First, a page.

DoE report finds large numbers of uncertified teachers in sciences
New analysis from the Department of Education highlights stretching of teachers into fields they didn't major in or receive a certificate to teach.
Large portions of U.S. high school science teachers don't hold degrees or certifications in the subjects they teach, according to a new study by the Department of Education.
In a survey (available in PDF format here) of high schools in 2007 and 2008, the Education Department's National Center for Educational Statistics (NCES) found that while a majority of teachers held either a postsecondary degree or a certification in their respective areas of instruction--and many have both--significant minorities had attained neither qualification for their main assignment.
In the umbrella category of physical sciences, for instance, 56.8 percent of high school teachers had not majored in the subject. Of those, 27.7 percent had not received a certification to teach in the field. Within the physical sciences category, the lowest training mark was earth sciences, with just 23.7 percent of teachers taking a degree in the subject. And of the more than three quarters of earth sciences teachers who had not majored in the subject, more than half had not received certification in the field. Both chemistry and physics were also found to have large portions of high school teachers who either did not major in their primary subject or earn a certificate to teach it.
Experts have noted that contracting state budgets, along with a general shortage of teachers have often forced teachers into fields for which they have not earned formal training.
However, in other subjects the rates of in-field degrees and certifications were considerably higher. About 75 percent of teachers exclusively assigned to teach English, for instance, both majored in the subject and received a certificate. That compares to about 66 percent of mathematics teachers who had attained the same qualifications.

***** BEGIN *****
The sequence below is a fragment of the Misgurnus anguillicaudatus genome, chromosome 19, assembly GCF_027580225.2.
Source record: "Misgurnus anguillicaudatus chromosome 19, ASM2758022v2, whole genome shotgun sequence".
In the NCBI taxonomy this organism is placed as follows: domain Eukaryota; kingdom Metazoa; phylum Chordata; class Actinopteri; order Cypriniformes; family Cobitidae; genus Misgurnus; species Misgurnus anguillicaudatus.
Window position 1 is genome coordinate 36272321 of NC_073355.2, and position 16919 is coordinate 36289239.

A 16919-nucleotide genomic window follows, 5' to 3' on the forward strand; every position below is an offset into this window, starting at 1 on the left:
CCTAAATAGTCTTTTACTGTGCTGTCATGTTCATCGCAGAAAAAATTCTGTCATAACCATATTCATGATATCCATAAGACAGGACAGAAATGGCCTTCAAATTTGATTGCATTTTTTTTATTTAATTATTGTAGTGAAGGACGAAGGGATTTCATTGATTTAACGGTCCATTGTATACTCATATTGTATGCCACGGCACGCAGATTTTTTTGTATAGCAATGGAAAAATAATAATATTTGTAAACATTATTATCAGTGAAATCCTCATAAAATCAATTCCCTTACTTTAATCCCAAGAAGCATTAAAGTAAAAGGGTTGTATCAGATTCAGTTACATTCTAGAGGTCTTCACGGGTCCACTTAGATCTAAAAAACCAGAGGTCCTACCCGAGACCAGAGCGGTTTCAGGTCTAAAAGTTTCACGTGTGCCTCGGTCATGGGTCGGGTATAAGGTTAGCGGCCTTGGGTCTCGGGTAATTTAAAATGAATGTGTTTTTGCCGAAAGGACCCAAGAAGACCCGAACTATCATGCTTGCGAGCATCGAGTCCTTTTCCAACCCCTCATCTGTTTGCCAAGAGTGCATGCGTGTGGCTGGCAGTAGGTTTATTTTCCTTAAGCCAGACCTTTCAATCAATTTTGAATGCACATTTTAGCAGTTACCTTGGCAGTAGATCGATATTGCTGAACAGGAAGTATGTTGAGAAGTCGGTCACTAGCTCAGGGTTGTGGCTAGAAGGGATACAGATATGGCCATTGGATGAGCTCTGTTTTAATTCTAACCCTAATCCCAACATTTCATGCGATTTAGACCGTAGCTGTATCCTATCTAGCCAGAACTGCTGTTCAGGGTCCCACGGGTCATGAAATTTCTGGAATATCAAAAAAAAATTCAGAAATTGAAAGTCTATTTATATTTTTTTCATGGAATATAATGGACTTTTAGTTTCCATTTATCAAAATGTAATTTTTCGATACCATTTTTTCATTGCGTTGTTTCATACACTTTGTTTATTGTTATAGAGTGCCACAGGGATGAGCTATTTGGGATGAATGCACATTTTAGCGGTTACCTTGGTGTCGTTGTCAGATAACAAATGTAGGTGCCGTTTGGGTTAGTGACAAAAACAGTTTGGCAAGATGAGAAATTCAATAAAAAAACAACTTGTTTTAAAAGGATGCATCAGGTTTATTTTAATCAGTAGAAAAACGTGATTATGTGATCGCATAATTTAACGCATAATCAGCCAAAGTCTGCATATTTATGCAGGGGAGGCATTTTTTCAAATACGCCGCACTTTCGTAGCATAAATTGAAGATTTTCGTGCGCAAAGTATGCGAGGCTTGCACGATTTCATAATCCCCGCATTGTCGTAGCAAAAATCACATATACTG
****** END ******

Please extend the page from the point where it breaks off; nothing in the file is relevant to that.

The study evaluated high school teachers' education backgrounds in 11 subject areas: English, mathematics, science, social science, French, German, Latin, Spanish, art/arts and crafts, music and dance/drama or theatre. The researchers then parsed the categories of science and social science to identify teachers' training in specific fields such as biology and economics.
The subjects within the social sciences category, most notably economics, geography and government/civics, were also marked with particularly high proportions of teachers who hadn't majored in the subject or received a certificate, though the report's authors point out that those subjects make up only a small portion of the aggregate number of classes taught in high schools.
The survey identified the most common primary assignments for high school teachers as English, with 161,300 dedicated teachers, math, with 143,600, science, with 119,800, and social science, with 119,200.